to love life, to love it even when you have no stomach for it and everything you’ve held dear crumbles like burnt paper in your hands, your throat filled with the silt of it. When grief sits with you, its tropical heat thickening the air, heavy as water more fit for gills than lungs; when grief weights you like your own flesh only more of it, an obesity of grief, you think, How can a body withstand this? Then you hold life like a face between your palms, a plain face, no charming smile, no violet eyes, and you say, yes, I will take you I will love you, again.
Not deepest grief, Of course, Nothing can help you With that. Later, Maybe, but not now. Now you are unreachable, Alone with all that was Awry between you. Alone with what was said and not said. Saying it all Now freely confessing What you withheld then, Admitting what you denied Only a short while ago. How obvious that you Were often wrong and unkind. Aware of all the good Deeds you intended That remained undone. Aware of all the good Between you That Death has undone.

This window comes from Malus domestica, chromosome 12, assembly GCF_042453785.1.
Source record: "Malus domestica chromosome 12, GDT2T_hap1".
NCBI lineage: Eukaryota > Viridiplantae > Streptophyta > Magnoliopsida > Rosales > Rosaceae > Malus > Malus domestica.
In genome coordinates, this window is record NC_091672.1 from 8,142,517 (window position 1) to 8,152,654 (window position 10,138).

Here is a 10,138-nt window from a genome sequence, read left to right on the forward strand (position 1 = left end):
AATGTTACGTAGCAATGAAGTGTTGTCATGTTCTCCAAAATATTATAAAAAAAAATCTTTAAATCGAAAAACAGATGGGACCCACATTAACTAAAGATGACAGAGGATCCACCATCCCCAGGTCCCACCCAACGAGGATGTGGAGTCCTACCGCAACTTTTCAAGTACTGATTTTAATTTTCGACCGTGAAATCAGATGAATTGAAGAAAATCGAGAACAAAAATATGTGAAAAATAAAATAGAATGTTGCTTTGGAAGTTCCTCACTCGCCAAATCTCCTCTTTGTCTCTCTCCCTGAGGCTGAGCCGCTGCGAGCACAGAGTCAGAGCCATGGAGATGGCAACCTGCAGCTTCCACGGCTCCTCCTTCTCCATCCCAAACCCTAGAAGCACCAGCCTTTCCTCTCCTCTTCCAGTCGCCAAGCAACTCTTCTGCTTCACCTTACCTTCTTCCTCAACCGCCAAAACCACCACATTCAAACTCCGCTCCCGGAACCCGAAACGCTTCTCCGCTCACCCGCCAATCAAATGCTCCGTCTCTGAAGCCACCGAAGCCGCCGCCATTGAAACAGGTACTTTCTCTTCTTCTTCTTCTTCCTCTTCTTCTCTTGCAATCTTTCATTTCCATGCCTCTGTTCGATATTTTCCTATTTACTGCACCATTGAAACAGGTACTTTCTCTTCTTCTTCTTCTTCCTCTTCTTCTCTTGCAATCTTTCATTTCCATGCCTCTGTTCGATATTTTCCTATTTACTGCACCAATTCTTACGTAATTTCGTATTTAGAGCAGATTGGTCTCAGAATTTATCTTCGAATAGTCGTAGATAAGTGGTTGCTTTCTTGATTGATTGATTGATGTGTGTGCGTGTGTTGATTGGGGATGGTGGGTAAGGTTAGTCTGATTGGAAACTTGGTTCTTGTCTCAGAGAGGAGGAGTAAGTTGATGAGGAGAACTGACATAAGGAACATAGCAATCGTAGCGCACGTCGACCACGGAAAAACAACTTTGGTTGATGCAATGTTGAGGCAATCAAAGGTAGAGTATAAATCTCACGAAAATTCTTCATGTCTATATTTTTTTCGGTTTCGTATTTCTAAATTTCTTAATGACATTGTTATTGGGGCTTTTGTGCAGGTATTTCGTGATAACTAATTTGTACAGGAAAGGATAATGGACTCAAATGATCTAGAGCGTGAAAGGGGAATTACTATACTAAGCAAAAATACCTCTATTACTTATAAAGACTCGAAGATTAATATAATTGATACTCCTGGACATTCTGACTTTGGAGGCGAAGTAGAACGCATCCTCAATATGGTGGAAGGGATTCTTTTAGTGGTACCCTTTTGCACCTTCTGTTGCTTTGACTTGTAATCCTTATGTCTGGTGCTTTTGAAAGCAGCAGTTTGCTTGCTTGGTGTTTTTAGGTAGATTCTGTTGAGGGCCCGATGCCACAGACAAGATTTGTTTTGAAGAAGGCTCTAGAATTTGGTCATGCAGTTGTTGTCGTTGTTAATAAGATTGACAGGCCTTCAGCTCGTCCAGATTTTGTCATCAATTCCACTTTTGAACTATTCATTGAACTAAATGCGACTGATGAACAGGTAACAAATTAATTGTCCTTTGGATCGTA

. . .
In the end, everyone is aware of this: nobody keeps any of what he has, and life is only a borrowing of bones.
What I want shouldn’t be confused with final inactivity: life alone is what matters, I want nothing to do with death.
If we weren’t unanimous about keeping our lives so much in motion, if we could do nothing for once, perhaps a great silence would interrupt this sadness, this never understanding ourselves and threatening ourselves with death, perhaps the earth is teaching us when everything seems to be dead and then everything is alive.